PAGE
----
If you look into the source code, you’ll see that `wsample(w)`

calls `sample(default_rng(), weights(w))`

, where `weights(w)`

creates an instance of the mutable `Weights`

. As @Benny pointed out, this allocates.

##
Relevant part of sampling.jl: lines 1044-1056

```
"""
wsample([rng], [a], w)
Select a weighted random sample of size 1 from `a` with probabilities proportional
to the weights given in `w`. If `a` is not present, select a random weight from `w`.
Optionally specify a random number generator `rng` as the first argument
(defaults to `Random.$(VERSION < v"1.3" ? "GLOBAL_RNG" : "default_rng()")`).
"""
wsample(rng::AbstractRNG, w::AbstractVector{<:Real}) = sample(rng, weights(w))
wsample(w::AbstractVector{<:Real}) = wsample(default_rng(), w)
wsample(rng::AbstractRNG, a::AbstractArray, w::AbstractVector{<:Real}) = sample(rng, a, weights(w))
wsample(a::AbstractArray, w::AbstractVector{<:Real}) = wsample(default_rng(), a, w)
```

##
Relevant part of weights.jl: lines 4-23; 69; 82-89

```
"""
@weights name
Generates a new generic weight type with specified `name`, which subtypes `AbstractWeights`
and stores the `values` (`V<:AbstractVector{<:Real}`) and `sum` (`S<:Real`).
"""
macro weights(name)
return quote
mutable struct $name{S<:Real, T<:Real, V<:AbstractVector{T}} <: AbstractWeights{S, T, V}
values::V
sum::S
function $(esc(name)){S, T, V}(values, sum) where {S<:Real, T<:Real, V<:AbstractVector{T}}
isfinite(sum) || throw(ArgumentError("weights cannot contain Inf or NaN values"))
return new{S, T, V}(values, sum)
end
end
$(esc(name))(values::AbstractVector{T}, sum::S) where {S<:Real, T<:Real} = $(esc(name)){S, T, typeof(values)}(values, sum)
$(esc(name))(values::AbstractVector{<:Real}) = $(esc(name))(values, sum(values))
end
end
@weights Weights
"""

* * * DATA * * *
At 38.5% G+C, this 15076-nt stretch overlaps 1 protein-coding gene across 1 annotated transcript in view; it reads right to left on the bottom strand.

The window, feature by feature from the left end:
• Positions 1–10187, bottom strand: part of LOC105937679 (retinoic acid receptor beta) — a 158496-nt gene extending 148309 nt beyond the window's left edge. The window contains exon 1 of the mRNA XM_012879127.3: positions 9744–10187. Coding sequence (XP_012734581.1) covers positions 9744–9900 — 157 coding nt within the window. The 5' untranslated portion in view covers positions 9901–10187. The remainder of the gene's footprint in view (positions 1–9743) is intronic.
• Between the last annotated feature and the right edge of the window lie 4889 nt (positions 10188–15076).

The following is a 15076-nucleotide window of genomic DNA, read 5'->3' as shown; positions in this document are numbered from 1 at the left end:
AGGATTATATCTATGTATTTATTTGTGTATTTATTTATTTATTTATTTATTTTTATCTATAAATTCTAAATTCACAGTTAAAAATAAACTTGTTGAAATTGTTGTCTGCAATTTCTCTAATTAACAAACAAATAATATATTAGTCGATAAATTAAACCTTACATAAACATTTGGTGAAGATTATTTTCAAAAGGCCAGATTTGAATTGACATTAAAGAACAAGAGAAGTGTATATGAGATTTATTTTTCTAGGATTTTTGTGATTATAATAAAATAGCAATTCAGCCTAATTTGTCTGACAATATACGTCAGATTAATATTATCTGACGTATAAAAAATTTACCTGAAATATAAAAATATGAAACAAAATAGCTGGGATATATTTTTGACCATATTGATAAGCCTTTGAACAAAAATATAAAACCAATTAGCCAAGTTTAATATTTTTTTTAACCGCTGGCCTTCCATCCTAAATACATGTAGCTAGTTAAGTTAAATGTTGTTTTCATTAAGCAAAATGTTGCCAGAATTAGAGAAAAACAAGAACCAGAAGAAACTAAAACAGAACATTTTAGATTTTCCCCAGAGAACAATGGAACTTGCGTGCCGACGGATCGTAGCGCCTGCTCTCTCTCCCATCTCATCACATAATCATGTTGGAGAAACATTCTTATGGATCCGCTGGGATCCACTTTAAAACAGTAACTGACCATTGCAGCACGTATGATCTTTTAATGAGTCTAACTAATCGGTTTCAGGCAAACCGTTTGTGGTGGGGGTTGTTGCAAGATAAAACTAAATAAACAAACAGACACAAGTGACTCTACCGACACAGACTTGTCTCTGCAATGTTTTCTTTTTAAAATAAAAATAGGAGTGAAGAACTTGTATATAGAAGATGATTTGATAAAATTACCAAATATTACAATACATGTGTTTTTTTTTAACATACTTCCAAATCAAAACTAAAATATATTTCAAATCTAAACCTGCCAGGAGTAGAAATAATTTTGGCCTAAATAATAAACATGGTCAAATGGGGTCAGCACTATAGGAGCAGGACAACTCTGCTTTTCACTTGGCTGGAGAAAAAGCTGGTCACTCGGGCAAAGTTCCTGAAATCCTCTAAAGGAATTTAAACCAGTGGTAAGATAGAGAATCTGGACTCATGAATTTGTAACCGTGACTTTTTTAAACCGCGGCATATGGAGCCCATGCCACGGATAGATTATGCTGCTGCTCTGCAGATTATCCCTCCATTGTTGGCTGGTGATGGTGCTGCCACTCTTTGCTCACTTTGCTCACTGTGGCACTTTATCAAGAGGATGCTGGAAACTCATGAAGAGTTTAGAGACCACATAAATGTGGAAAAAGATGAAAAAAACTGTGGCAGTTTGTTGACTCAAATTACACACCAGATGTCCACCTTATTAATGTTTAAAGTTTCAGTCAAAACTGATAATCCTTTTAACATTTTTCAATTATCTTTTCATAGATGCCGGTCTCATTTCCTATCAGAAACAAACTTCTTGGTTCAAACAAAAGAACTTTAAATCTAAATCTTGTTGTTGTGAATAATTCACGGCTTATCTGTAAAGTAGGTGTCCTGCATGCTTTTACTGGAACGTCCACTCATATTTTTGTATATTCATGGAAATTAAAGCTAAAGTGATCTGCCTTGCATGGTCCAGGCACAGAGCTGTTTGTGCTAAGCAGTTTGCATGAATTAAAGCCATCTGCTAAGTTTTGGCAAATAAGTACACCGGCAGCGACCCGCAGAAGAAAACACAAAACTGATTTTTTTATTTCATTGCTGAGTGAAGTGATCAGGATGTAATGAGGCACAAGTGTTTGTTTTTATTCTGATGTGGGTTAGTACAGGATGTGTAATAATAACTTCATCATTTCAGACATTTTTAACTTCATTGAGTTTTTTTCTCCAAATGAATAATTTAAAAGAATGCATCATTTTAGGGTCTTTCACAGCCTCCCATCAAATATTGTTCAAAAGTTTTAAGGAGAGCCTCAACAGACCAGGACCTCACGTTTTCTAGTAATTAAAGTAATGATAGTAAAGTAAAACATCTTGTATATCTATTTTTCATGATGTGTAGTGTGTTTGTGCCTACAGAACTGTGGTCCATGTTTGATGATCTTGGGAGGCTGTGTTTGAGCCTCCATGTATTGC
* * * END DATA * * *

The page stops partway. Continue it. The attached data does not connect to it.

weights(vs::AbstractArray{<:Real})
Construct a `Weights` vector from array `vs`.
See the documentation for [`Weights`](@ref) for more details.
"""
weights(vs::AbstractArray{<:Real}) = Weights(vec(vs))
weights(vs::AbstractVector{<:Real}) = Weights(vs)
```

By using `StatsBase.weights(w::Weights) = w`

and directly supplying a `Weights`

to `wsample`

, you skip this instantiation. Note that creating our `Weights`

instance still allocates. But `wsample(w)`

does not if `w is Weights`

.

So to improve your code snippet, you just need to move the `Weights(wts)`

outside of the loop:

```
using Accessors, StaticArrays, StatsBase, BenchmarkTools
StatsBase.weights(w::Weights) = w
function plusone(wghts, res)
for i in 1:100
idx = wsample(wghts)
@reset res[idx] += 1
end
return res
end
wts = @SVector rand(16)
wghts = Weights(wts)
res = @SVector fill(0, 16)
@btime plusone($wghts, $res);
# 2.400 μs (0 allocations: 0 bytes)
```

The reason why @Benny had no allocations in his `@btime wsample(1:16, $(Weights(wts)))`

is because of the interpolation using `$`

. For example,

```
julia> @btime wsample(1:16, $(Weights(wts)));
18.737 ns (0 allocations: 0 bytes)
julia> @btime wsample(1:16, Weights($wts));
30.452 ns (1 allocation: 144 bytes)
julia> @btime $(rand(10^6));
2.200 ns (0 allocations: 0 bytes)
```